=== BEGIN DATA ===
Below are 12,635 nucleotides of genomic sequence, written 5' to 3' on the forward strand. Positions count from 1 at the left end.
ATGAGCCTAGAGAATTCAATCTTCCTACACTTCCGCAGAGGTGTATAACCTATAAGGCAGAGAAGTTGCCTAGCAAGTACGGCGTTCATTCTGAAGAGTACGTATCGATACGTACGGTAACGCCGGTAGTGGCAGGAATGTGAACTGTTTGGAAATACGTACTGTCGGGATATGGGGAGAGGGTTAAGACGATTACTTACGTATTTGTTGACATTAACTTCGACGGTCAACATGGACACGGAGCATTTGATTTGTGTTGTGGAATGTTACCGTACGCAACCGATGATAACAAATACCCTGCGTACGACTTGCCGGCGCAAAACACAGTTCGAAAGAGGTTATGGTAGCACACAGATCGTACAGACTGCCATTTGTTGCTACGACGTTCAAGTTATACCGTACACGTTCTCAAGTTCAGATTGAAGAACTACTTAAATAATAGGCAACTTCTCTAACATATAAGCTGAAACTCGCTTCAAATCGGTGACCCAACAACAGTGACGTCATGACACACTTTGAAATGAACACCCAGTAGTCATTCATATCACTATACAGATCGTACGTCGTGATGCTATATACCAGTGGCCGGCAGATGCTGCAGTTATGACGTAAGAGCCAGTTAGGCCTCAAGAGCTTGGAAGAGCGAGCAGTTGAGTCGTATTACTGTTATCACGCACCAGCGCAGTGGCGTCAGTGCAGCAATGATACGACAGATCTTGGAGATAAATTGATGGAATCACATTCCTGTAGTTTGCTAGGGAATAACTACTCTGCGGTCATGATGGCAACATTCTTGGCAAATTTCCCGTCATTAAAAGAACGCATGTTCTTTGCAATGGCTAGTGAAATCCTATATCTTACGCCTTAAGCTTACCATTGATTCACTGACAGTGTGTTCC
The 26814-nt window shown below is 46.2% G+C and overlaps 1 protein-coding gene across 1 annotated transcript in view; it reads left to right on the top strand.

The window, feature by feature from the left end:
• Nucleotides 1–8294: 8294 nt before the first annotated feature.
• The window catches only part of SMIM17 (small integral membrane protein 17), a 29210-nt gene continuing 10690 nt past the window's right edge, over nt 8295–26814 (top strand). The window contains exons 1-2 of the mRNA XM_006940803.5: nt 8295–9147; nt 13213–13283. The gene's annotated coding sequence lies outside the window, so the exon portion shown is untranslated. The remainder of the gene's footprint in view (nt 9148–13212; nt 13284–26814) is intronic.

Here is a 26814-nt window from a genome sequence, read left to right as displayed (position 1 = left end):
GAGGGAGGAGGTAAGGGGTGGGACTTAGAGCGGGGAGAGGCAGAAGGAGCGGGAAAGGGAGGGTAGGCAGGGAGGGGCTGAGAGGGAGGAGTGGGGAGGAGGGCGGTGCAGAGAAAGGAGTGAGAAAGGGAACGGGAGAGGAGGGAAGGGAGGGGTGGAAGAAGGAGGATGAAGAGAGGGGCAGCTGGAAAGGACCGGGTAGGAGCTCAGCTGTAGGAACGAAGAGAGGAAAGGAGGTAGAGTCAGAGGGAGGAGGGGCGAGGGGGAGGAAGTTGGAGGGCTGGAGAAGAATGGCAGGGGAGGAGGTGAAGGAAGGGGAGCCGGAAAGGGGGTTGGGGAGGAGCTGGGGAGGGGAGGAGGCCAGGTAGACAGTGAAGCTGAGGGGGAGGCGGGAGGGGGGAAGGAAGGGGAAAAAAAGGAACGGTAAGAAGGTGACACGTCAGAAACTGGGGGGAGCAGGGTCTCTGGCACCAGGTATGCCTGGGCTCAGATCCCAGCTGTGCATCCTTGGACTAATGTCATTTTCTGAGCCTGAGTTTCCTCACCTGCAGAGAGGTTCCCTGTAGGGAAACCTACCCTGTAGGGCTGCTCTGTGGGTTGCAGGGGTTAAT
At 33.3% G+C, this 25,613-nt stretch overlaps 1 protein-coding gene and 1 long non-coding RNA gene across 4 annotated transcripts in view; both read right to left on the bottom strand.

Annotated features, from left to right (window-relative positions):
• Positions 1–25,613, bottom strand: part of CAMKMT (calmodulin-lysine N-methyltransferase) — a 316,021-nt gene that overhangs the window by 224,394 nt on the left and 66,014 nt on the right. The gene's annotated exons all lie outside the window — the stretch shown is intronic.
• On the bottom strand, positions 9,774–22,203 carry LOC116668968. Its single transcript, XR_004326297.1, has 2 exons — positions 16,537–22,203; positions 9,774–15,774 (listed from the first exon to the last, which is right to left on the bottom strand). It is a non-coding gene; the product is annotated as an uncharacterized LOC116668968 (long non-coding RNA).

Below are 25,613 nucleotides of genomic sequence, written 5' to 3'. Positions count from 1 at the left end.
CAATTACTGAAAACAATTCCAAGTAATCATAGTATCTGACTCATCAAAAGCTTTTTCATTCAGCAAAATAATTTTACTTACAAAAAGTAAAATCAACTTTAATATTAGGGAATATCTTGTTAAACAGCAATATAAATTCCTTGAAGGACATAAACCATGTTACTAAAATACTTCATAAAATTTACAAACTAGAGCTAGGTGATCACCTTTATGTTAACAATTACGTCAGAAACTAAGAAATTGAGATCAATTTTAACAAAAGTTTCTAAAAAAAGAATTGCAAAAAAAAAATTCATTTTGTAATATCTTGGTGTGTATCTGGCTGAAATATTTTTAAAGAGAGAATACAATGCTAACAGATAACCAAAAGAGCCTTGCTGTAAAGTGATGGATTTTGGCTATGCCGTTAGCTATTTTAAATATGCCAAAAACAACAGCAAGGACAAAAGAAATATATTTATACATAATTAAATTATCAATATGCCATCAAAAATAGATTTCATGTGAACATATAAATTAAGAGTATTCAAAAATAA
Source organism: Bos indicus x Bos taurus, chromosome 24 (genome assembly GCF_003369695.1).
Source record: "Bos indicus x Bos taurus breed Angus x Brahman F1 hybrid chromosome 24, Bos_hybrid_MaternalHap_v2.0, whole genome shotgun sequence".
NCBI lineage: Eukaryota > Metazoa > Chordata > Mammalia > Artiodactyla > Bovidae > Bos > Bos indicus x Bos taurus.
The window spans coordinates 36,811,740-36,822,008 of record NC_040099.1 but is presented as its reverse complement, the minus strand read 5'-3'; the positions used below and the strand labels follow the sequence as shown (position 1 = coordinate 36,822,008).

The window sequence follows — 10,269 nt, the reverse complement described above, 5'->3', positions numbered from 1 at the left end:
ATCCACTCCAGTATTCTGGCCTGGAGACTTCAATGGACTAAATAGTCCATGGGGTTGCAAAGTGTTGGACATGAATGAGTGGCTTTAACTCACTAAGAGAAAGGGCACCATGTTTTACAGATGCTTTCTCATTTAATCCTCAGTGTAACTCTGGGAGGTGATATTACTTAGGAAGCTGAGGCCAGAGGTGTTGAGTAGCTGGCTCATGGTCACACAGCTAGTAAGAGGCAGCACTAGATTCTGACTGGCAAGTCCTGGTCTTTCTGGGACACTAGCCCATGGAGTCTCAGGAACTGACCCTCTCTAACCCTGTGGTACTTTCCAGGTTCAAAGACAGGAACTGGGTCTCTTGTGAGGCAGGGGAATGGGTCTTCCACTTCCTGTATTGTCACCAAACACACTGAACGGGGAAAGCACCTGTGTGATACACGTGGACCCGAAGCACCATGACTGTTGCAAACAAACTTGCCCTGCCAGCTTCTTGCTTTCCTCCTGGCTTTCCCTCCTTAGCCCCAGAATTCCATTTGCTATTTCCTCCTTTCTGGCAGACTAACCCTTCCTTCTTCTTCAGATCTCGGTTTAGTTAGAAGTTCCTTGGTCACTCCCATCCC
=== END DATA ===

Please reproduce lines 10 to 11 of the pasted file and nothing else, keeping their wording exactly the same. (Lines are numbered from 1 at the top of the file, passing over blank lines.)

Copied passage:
Annotated features, from left to right (window-relative positions):
• Positions 1–25,613, bottom strand: part of CAMKMT (calmodulin-lysine N-methyltransferase) — a 316,021-nt gene that overhangs the window by 224,394 nt on the left and 66,014 nt on the right. The gene's annotated exons all lie outside the window — the stretch shown is intronic.